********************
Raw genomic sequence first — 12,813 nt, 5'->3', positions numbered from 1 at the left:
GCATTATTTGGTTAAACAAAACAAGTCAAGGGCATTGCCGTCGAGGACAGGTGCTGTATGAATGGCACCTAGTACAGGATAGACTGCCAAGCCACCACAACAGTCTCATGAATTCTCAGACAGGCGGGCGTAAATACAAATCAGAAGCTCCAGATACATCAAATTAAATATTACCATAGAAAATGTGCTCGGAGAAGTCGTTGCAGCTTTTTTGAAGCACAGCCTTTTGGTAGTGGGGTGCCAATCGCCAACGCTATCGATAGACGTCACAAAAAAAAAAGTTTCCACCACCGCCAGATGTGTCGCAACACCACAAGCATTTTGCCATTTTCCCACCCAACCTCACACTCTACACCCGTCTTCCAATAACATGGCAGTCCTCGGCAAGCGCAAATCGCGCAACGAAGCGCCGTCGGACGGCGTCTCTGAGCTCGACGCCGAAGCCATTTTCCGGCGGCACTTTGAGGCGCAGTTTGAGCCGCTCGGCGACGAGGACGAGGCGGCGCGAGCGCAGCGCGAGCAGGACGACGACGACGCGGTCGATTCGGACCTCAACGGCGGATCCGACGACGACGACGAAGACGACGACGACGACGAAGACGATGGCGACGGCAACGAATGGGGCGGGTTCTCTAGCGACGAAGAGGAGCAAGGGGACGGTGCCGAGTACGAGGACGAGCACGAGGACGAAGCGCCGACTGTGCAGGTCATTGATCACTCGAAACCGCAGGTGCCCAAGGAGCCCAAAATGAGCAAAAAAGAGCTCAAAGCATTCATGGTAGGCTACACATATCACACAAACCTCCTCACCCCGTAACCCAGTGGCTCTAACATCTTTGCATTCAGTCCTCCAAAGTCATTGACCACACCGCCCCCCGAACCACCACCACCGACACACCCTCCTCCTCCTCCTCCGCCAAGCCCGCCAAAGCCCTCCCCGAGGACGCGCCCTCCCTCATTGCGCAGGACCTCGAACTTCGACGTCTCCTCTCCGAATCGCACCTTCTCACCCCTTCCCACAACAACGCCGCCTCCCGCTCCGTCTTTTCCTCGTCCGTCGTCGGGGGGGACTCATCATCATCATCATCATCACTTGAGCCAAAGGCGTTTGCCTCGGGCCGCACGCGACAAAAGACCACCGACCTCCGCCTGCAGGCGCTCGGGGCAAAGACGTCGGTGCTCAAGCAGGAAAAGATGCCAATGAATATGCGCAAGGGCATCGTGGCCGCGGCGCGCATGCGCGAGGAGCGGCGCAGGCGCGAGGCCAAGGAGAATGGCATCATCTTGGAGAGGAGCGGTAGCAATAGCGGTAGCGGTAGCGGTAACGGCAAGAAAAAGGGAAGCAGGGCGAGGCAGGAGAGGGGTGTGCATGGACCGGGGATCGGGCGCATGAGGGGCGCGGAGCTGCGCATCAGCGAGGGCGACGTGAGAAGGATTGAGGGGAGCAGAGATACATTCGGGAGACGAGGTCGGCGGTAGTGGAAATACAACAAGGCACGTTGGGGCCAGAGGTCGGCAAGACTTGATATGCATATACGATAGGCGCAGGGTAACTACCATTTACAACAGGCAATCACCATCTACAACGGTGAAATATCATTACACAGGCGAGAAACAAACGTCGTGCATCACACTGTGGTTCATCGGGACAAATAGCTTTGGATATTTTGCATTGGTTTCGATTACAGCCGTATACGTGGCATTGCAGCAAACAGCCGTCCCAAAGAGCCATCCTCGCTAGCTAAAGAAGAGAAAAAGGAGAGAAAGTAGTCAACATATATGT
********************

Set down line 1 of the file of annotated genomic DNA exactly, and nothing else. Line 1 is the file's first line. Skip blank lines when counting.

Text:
Raw genomic sequence first — 12,813 nt, 5'->3', positions numbered from 1 at the left: